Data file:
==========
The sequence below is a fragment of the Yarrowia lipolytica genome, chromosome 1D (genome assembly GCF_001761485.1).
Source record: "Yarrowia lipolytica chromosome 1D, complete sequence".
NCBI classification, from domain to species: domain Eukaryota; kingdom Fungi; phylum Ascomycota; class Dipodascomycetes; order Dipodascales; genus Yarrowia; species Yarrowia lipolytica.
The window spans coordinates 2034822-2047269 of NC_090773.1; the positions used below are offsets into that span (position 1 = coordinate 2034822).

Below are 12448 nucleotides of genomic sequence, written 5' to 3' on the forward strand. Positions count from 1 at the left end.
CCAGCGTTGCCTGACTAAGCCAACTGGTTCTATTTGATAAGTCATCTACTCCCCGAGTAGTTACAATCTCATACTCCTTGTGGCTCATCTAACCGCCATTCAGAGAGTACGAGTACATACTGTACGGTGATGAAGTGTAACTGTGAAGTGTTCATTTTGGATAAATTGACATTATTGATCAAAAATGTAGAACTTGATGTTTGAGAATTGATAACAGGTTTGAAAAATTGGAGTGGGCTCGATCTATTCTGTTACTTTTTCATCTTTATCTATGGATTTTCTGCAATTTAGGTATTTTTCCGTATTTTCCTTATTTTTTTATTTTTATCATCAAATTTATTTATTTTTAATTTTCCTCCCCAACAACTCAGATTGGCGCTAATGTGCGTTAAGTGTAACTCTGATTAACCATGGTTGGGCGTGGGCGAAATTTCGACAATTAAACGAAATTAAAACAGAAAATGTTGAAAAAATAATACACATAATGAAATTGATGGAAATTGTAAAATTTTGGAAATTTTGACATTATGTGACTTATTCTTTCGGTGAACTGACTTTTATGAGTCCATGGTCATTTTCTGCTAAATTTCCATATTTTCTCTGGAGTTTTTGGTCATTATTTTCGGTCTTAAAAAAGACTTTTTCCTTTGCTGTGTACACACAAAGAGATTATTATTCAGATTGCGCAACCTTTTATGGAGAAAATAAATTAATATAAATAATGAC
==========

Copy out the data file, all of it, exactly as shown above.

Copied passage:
The sequence below is a fragment of the Yarrowia lipolytica genome, chromosome 1D (genome assembly GCF_001761485.1).
Source record: "Yarrowia lipolytica chromosome 1D, complete sequence".
NCBI classification, from domain to species: domain Eukaryota; kingdom Fungi; phylum Ascomycota; class Dipodascomycetes; order Dipodascales; genus Yarrowia; species Yarrowia lipolytica.
The window spans coordinates 2034822-2047269 of NC_090773.1; the positions used below are offsets into that span (position 1 = coordinate 2034822).

Below are 12448 nucleotides of genomic sequence, written 5' to 3' on the forward strand. Positions count from 1 at the left end.
CCAGCGTTGCCTGACTAAGCCAACTGGTTCTATTTGATAAGTCATCTACTCCCCGAGTAGTTACAATCTCATACTCCTTGTGGCTCATCTAACCGCCATTCAGAGAGTACGAGTACATACTGTACGGTGATGAAGTGTAACTGTGAAGTGTTCATTTTGGATAAATTGACATTATTGATCAAAAATGTAGAACTTGATGTTTGAGAATTGATAACAGGTTTGAAAAATTGGAGTGGGCTCGATCTATTCTGTTACTTTTTCATCTTTATCTATGGATTTTCTGCAATTTAGGTATTTTTCCGTATTTTCCTTATTTTTTTATTTTTATCATCAAATTTATTTATTTTTAATTTTCCTCCCCAACAACTCAGATTGGCGCTAATGTGCGTTAAGTGTAACTCTGATTAACCATGGTTGGGCGTGGGCGAAATTTCGACAATTAAACGAAATTAAAACAGAAAATGTTGAAAAAATAATACACATAATGAAATTGATGGAAATTGTAAAATTTTGGAAATTTTGACATTATGTGACTTATTCTTTCGGTGAACTGACTTTTATGAGTCCATGGTCATTTTCTGCTAAATTTCCATATTTTCTCTGGAGTTTTTGGTCATTATTTTCGGTCTTAAAAAAGACTTTTTCCTTTGCTGTGTACACACAAAGAGATTATTATTCAGATTGCGCAACCTTTTATGGAGAAAATAAATTAATATAAATAATGAC